I woke up in a strange place, a magical place, surrounded by beautiful girls.

Every boy's dream, right?

The women on the walls had faces that looked like art. Some wore flowers in their hair, others had hair in neon colours. They wore t-shirts, snapbacks, ripped jeans; heart-shaped sunglasses and retro bathing suits; high heels, diamonds, and sparkling, plunging gowns. They pouted, bared their teeth, or gazed forlornly at me from afar. But every last one of them had those identical black wings launching out from the corners of their eyes. I felt the one stirring beside me now, and turned to see those same cat-like eyes staring back at me.

"Oh," I said. I coughed a little, voice breaking. "Morning."

"Morning, my love."

I scoffed, forever torn between embarrassment and endearment at Alex's mock-affection. We were dating, technically, but it was very much a 'your best friend is dating my best friend and since we're both already here I guess we should start dating' kind of dating. We did hold hands in the cinema one time, but that was mostly because I was fidgeting and it pissed Alex off to the point that she snatched up my hand just to get me to stop. We kissed too, sometimes, but only when saying goodbye or when the silences got too awkward. And we had slept in the same bed last night. No big deal.

No, really, it wasn't.

I had never been in a girl's bed before, but that didn't interest me half as much as the room itself. I looked around at the posters and the flowers and the photos of friends posing in front of bathroom mirrors.

"I like your room."

"Ah, wouldja stop."

Sitting up to get a better look, I felt a sudden pull on my neck and a whoosh of air. My hand instinctively jumped to the back of my head where my bun should have been. But it was gone, undone, replaced with loose locks that slipped through my fingers and tumbled down my shoulders.

Alex was staring at me, wide-eyed and transfixed, a smile of amazement plastered across her face. In her raised hand was my hair tie.

"Oh — damn, boy, you're gorgeous!"

I was breathing fast, heart in my throat, stammering, "Th-the fuck…?" and swiped out to snatch the elastic back. As I did, Alex held on, and it snapped right in our hands. I stared at it a moment, clutching at the hair with my free hand to try and hold it together. "C-can I borrow—?"

"I don't have any."

I glared at her, and nodded towards the braid hanging over one shoulder. "What's that, then?"

"Well, I'm using this one, amn't I?"

How was I supposed to argue with that? My hair wasn't more important than hers — except that it obviously was.

"Don't worry, it's pretty—" Alex reached up to touch it, but I swiped her hand away. "— Handsome," she finished, cocking her head to one side.

Mortified, I kept one hand holding my hair together, and backed up as much as I could towards the wall. "It's greasy," I muttered.

"Well, you can use the shower if you want."

"No, I'm going home." I clambered over her and made for the door.

Alex sighed and swung herself out of bed after me. "You're gonna go home looking like that?"

I didn't know what she meant — hair down, or greasy hair, or just all of me in general. Then I looked down and noticed for the first time the pyjama top and shorts I was wearing — drunk last night, I'd chosen the latter when Alex asked if I wanted to borrow her brother's pj's or her own. That was so many levels of mortifying — least of which being how comfortable they were.

Alex went to one of the drawers and took out a spray canister. "At least have a go of this," she said, tossing it to me. I caught it with both hands, hair falling free. "Dry shampoo. Absolute life saver."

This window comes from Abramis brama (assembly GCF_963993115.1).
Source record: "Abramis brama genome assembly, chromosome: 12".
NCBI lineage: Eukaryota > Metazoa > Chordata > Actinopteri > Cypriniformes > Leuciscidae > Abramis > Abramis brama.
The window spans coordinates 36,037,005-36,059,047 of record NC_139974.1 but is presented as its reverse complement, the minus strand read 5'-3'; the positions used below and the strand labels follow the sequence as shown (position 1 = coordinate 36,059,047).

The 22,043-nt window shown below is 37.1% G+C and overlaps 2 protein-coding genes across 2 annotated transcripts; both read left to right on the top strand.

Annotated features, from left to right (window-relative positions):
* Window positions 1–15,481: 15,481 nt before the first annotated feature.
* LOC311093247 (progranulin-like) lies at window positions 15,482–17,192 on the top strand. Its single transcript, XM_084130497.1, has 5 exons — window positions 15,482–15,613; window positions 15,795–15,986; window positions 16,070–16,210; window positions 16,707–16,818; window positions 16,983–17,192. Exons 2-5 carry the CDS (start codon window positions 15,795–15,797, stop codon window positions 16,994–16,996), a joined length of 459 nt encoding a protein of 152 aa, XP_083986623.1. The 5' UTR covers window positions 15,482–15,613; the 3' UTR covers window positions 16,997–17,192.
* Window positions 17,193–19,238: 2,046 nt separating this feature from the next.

I looked at it sceptically, the pink floral pattern on the side betraying its purpose. Alex skipped to the window and opened the curtains, flooding the room with sunlight that glinted off the jars on the dresser and lit up the eyes of the women on the walls.

"Want me to teach you?" she offered, turning back toward me and kicking a stool in my direction.

I paused, then nodded and handed her back the can. I sat in the stool, which Alex spun around with laugh that turned into a grunt. "Oomph, you're heavier than you look."

"No shit…"

She showed me how to apply the shampoo: spraying it on the roots, leaving it a moment, then massaging through.

"Look — toss it! You have to toss it, like the girl in the picture!" She flipped her own hair over one side, then tossed it over the other. I ran my hands through my hair a few times, watching closely, then tried to copy her. My body refused to work with me, graceless and unnatural, and Alex shrieked with laughter. I wanted to believe that it was with me, not at me, but she hadn't seemed to notice I wasn't laughing at all.

"Oi," she said, leaning over to whisper into my ear. "Oi — let me do your face."

"Fuck off," I said, rolling my eyes.

"Bitch, come on, it'll be fun."

I scratched the bristles on my cheek, strangely chuffed at being called bitch. "No way."

"You can borrow one of my dad's razors. He uses the disposable ones anyway."

I turned around, narrowing my eyes at the girl. She smiled back brightly, reaching down to run her fingers through the ends of my hair. This close, I could see the smudges beneath her eyes from where she had forgotten to take off her mascara last night, but the wing tips were still flawless, sweeping triumphantly from the lashline.

Awe-struck, I asked, "How does your eyeliner stay like that?"

Alex blinked, taken aback by the question. "Because I'm magic," she said, breaking into a grin. I huffed in annoyance, but Alex caught me by the jaw, eyes glinting. "Let me do it, then. You could be magic, too."

I averted my gaze, gulping. There was a long pause before I replied. "… Show me these razors, then."

In the bathroom, I tried to focus on removing the fine hairs from my chin, squinting as I peered into the mirror so as to blur out the rest of my features. Once I was done, I straightened up and fixed the parting of my hair. I practiced tossing it over one shoulder, then the other, less self-conscious now that I was alone. Finally, I let the layers fall equally either side of my chest. I held a hand up, blocking my face from the reflected image, and tried to imagine a world where with this hair and in these clothes that someone might mistake me for a girl.

Alex was ready and waiting when I skittered back to her room. She beamed at me in a way she had never beamed at me before, like a mad scientist, all tools and instruments at hand. I swallowed again, my heart beating fast, and met the gazes of the pop stars on the walls as I sat down on the stool.